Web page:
Tuesday, February 27

Peter Brook, legend of theater direction, dies at 97

Theater director Peter Brook, a legend of the 20th and 21st century stages, died this Saturday at the age of 97. as the newspaper Le Monde has advanced this Sunday.

Born in London in 1925, the son of Jewish emigrants from Latvia, Brook settled in Paris in 1974 where he lived most of his life and where he recovered an old theater to turn it into one of the most cutting-edge stages in the French capital, the Theater Bouffes du Nord. There he was able to put into practice the synthesis of his stage research, in works such as an enchanted flutebased on Mozart’s creation.

Brook was known as “L’enfant terrible” of theater, capable of allying the latest innovations and the institutional with commercial theater. He learned from the best, especially as he passed through New York, where he took to the stage The cat on the tin roofby Tennessee Williams, but also creations by Arthur Miller or Jean Genet.

It was above all his creation and direction of Titus Andronicus in the Royal Shakespeare Company, which marked a before and after in his career and in the performing arts itself, where he imposed a new vision of the work of the most recognized English author.

In 1970, Brook changed his conception of theater by abandoning the traditional stages of London and creating the International Center for Theater Research with actors from half the world, with whom he acted in America, the Middle East, Africa and, above all, acting in peripheral places and slums in search of a new connection between the public and the performance.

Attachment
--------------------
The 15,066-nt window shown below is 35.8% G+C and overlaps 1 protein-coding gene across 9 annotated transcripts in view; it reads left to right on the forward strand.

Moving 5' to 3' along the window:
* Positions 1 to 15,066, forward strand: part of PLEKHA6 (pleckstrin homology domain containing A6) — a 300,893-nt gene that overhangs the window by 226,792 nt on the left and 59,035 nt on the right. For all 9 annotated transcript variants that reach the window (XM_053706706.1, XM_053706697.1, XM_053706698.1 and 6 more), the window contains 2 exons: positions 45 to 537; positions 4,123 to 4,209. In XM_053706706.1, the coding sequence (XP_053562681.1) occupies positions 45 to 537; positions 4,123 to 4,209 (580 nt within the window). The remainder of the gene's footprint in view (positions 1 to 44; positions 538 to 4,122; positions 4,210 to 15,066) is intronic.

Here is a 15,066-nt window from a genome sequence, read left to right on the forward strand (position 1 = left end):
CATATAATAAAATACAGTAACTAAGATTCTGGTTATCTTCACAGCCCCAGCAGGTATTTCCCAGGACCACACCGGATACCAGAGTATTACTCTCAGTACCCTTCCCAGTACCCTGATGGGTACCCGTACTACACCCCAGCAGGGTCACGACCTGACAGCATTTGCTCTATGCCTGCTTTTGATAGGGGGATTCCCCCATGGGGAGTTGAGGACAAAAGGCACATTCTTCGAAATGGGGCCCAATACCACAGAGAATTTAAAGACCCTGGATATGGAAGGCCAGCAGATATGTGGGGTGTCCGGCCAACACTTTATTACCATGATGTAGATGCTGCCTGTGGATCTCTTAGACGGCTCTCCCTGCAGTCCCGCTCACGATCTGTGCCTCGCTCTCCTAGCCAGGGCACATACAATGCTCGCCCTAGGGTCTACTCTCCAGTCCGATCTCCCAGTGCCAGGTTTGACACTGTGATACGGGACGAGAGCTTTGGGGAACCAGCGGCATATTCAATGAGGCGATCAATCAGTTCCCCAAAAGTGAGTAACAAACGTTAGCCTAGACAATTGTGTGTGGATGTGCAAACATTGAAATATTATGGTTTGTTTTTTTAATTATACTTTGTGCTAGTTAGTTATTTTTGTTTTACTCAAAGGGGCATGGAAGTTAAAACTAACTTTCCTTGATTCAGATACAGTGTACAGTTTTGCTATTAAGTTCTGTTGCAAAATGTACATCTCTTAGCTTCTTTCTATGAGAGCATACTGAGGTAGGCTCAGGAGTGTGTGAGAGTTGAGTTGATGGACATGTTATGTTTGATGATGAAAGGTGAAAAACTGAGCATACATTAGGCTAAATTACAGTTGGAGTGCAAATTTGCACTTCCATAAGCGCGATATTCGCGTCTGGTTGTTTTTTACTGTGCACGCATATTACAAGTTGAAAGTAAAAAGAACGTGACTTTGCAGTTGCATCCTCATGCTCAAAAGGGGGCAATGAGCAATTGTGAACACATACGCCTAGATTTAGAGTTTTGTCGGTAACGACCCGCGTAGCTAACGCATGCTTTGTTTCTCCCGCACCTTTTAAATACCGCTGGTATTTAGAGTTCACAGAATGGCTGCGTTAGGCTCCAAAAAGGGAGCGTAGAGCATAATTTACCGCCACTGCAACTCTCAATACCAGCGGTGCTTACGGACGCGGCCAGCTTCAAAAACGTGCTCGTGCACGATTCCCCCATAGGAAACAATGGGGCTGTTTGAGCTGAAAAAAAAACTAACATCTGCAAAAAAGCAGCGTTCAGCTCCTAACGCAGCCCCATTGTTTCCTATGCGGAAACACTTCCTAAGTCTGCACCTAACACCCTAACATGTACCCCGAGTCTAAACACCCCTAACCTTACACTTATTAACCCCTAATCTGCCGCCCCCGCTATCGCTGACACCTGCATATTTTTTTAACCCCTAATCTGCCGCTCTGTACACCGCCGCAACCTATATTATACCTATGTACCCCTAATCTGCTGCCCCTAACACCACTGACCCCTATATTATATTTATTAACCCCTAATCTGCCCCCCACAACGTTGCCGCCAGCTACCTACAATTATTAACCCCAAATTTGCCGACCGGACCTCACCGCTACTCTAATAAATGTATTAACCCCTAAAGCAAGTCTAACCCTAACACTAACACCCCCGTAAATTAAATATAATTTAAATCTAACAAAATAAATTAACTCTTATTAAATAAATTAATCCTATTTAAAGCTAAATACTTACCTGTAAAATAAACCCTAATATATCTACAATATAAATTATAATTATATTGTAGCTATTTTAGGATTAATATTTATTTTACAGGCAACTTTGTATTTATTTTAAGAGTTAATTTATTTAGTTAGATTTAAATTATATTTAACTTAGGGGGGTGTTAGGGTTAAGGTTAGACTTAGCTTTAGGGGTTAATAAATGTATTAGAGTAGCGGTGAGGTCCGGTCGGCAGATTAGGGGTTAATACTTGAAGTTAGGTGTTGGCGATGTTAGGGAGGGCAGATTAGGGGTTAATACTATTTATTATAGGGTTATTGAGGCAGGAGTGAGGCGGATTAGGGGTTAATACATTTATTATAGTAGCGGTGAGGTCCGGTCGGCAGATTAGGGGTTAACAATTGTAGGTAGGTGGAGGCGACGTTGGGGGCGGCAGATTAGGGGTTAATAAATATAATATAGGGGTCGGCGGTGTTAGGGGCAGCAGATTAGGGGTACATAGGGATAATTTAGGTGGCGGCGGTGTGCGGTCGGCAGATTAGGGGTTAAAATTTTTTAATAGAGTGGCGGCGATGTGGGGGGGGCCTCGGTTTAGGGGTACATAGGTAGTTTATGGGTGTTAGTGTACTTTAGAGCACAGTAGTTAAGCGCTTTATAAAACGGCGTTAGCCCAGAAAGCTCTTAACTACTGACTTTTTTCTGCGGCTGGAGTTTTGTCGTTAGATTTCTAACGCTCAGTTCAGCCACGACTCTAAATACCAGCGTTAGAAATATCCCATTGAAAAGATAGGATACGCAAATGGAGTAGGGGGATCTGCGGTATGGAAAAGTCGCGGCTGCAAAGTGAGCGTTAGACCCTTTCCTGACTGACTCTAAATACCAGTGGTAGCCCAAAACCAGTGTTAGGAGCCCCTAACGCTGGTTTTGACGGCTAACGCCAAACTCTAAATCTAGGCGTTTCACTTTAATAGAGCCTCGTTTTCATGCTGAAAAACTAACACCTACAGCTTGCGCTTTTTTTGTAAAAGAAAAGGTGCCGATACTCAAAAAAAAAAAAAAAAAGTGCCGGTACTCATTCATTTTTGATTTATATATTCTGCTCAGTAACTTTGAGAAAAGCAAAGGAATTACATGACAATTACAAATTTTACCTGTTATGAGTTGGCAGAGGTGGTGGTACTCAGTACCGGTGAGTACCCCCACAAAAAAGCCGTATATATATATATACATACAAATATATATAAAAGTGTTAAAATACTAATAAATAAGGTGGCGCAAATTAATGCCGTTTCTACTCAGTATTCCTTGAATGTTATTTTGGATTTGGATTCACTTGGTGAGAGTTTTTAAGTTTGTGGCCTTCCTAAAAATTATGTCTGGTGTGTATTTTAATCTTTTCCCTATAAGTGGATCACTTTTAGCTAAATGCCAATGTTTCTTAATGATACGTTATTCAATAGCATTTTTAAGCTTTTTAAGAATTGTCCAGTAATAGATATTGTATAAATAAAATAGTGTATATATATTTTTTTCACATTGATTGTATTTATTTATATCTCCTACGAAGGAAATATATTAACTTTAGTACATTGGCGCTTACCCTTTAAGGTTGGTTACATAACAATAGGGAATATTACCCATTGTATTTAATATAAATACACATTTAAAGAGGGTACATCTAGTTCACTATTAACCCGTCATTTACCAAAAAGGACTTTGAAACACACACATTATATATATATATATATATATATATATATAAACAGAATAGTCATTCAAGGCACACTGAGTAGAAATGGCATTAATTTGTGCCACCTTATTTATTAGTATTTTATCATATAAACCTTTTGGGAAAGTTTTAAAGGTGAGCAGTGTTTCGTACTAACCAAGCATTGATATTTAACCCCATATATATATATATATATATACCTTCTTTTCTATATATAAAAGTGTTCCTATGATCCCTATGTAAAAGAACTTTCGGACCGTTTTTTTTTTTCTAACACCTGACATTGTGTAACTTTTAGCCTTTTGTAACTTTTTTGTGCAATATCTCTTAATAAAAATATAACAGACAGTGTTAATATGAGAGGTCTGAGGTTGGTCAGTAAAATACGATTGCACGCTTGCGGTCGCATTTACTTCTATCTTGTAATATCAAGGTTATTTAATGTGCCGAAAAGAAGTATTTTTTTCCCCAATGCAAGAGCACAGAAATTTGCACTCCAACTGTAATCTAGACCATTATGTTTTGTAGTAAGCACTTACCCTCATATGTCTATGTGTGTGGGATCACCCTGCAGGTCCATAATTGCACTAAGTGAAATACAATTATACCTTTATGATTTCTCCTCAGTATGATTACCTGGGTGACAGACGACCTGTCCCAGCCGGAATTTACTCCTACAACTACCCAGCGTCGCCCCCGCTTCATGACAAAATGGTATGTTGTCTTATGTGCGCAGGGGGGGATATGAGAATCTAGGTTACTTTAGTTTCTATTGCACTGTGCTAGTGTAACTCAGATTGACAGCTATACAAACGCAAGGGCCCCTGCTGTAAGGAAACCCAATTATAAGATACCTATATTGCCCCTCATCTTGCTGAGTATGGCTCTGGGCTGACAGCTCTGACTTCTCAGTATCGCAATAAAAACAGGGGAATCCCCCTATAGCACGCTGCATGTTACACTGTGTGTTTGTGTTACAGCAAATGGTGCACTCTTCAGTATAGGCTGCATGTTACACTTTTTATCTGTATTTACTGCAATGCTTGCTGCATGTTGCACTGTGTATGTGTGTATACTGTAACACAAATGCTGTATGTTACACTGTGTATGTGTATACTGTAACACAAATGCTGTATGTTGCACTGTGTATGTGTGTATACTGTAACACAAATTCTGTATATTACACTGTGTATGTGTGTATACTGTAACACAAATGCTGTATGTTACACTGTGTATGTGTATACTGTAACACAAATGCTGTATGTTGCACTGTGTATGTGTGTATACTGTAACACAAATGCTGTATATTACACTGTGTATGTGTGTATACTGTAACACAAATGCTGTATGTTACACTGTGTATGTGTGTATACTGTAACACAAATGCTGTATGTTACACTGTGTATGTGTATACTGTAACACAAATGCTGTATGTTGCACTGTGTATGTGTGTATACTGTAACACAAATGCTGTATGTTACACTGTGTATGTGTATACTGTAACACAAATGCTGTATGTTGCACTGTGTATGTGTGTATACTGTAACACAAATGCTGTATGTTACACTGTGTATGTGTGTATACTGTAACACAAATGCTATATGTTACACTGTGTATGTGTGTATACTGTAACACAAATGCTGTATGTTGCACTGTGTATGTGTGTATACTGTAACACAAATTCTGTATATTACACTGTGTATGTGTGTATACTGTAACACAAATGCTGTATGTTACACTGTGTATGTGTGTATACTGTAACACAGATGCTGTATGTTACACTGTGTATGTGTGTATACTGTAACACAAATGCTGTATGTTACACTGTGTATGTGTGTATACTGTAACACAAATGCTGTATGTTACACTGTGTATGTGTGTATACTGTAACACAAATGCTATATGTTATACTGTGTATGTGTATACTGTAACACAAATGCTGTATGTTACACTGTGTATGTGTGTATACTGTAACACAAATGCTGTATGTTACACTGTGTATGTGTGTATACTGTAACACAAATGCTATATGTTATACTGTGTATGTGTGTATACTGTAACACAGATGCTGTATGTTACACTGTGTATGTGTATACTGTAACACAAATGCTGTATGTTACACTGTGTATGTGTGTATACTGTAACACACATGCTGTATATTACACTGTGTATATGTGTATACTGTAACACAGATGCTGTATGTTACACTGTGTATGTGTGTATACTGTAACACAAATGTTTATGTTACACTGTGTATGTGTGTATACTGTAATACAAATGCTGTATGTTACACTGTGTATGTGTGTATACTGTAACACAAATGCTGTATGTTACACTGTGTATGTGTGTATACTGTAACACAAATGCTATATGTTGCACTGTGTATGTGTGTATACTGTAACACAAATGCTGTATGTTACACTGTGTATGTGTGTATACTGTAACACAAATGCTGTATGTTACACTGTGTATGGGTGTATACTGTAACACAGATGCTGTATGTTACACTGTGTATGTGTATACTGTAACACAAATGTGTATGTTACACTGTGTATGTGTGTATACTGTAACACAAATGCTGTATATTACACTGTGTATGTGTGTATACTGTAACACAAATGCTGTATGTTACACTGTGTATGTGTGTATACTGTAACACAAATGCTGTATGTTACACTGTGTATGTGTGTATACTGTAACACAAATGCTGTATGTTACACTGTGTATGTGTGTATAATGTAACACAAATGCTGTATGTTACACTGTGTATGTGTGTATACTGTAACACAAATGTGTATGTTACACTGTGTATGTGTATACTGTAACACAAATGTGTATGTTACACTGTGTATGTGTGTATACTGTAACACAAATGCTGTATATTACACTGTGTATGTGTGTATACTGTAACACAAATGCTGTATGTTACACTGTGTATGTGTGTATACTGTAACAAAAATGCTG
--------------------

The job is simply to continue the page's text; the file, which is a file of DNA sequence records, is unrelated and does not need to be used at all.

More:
Those reflections are at the origin of the Bouffes du Nord, a room that he discovered by chance when it was in ruins and in which, maintaining that decadent spirit, he launched a theater that delved into “a more concentrated human experience”, which which in his opinion was the theatre.

“Brook marked generations of artists. I discovered him when I was 16 years old and I arrived in Paris and discovered in him another way of doing theater. His theory of empty space accompanies me every day, as well as the place of the actor, his way of directing it,” director Daniel San Pedro, who recently directed “Andando Lorca 1936” at the Bouffes du Nord, told EFE.

For San Pedro, bilingual due to its Spanish roots, Brook brought a modernity and an openness to the theater by mixing languages ​​and artists from different countries without this being a problem.

“His adaptation of ‘La Tempestad’ was an impact, as was his ‘Carmen’ with opera singers. La Bouffes du Nord, where I have been able to direct on several occasions, is a place with a magical soul, as he was, where all artists dream of performing”, he added.